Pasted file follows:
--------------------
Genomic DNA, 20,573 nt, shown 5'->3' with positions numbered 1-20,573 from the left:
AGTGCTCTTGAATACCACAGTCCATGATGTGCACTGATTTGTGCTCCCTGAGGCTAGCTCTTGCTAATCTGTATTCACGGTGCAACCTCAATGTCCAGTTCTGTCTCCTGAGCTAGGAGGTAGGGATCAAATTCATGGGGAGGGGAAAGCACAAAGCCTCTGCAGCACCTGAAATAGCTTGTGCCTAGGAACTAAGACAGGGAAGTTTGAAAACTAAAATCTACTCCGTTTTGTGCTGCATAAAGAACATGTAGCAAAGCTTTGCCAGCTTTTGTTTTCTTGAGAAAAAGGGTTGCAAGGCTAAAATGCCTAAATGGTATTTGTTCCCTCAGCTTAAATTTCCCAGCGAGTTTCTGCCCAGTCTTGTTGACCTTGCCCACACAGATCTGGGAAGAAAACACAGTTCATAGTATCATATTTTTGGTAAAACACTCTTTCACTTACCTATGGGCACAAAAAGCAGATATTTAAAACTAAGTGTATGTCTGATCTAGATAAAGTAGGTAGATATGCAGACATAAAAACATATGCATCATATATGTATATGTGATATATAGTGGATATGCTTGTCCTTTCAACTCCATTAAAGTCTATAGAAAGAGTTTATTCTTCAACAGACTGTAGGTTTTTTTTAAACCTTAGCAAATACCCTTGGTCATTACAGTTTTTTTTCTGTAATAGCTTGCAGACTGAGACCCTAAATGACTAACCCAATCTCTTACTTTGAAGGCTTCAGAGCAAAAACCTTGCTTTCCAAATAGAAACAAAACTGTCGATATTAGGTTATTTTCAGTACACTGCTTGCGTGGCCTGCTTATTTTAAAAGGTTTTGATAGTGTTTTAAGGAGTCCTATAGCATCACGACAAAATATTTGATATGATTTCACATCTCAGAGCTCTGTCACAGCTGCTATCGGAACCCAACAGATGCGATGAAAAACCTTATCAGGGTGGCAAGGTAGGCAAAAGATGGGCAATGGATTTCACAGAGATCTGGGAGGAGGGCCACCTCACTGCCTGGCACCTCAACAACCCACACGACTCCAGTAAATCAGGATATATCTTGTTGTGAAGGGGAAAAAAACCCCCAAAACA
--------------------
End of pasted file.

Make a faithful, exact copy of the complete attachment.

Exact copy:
Genomic DNA, 20,573 nt, shown 5'->3' with positions numbered 1-20,573 from the left:
AGTGCTCTTGAATACCACAGTCCATGATGTGCACTGATTTGTGCTCCCTGAGGCTAGCTCTTGCTAATCTGTATTCACGGTGCAACCTCAATGTCCAGTTCTGTCTCCTGAGCTAGGAGGTAGGGATCAAATTCATGGGGAGGGGAAAGCACAAAGCCTCTGCAGCACCTGAAATAGCTTGTGCCTAGGAACTAAGACAGGGAAGTTTGAAAACTAAAATCTACTCCGTTTTGTGCTGCATAAAGAACATGTAGCAAAGCTTTGCCAGCTTTTGTTTTCTTGAGAAAAAGGGTTGCAAGGCTAAAATGCCTAAATGGTATTTGTTCCCTCAGCTTAAATTTCCCAGCGAGTTTCTGCCCAGTCTTGTTGACCTTGCCCACACAGATCTGGGAAGAAAACACAGTTCATAGTATCATATTTTTGGTAAAACACTCTTTCACTTACCTATGGGCACAAAAAGCAGATATTTAAAACTAAGTGTATGTCTGATCTAGATAAAGTAGGTAGATATGCAGACATAAAAACATATGCATCATATATGTATATGTGATATATAGTGGATATGCTTGTCCTTTCAACTCCATTAAAGTCTATAGAAAGAGTTTATTCTTCAACAGACTGTAGGTTTTTTTTAAACCTTAGCAAATACCCTTGGTCATTACAGTTTTTTTTCTGTAATAGCTTGCAGACTGAGACCCTAAATGACTAACCCAATCTCTTACTTTGAAGGCTTCAGAGCAAAAACCTTGCTTTCCAAATAGAAACAAAACTGTCGATATTAGGTTATTTTCAGTACACTGCTTGCGTGGCCTGCTTATTTTAAAAGGTTTTGATAGTGTTTTAAGGAGTCCTATAGCATCACGACAAAATATTTGATATGATTTCACATCTCAGAGCTCTGTCACAGCTGCTATCGGAACCCAACAGATGCGATGAAAAACCTTATCAGGGTGGCAAGGTAGGCAAAAGATGGGCAATGGATTTCACAGAGATCTGGGAGGAGGGCCACCTCACTGCCTGGCACCTCAACAACCCACACGACTCCAGTAAATCAGGATATATCTTGTTGTGAAGGGGAAAAAAACCCCCAAAACA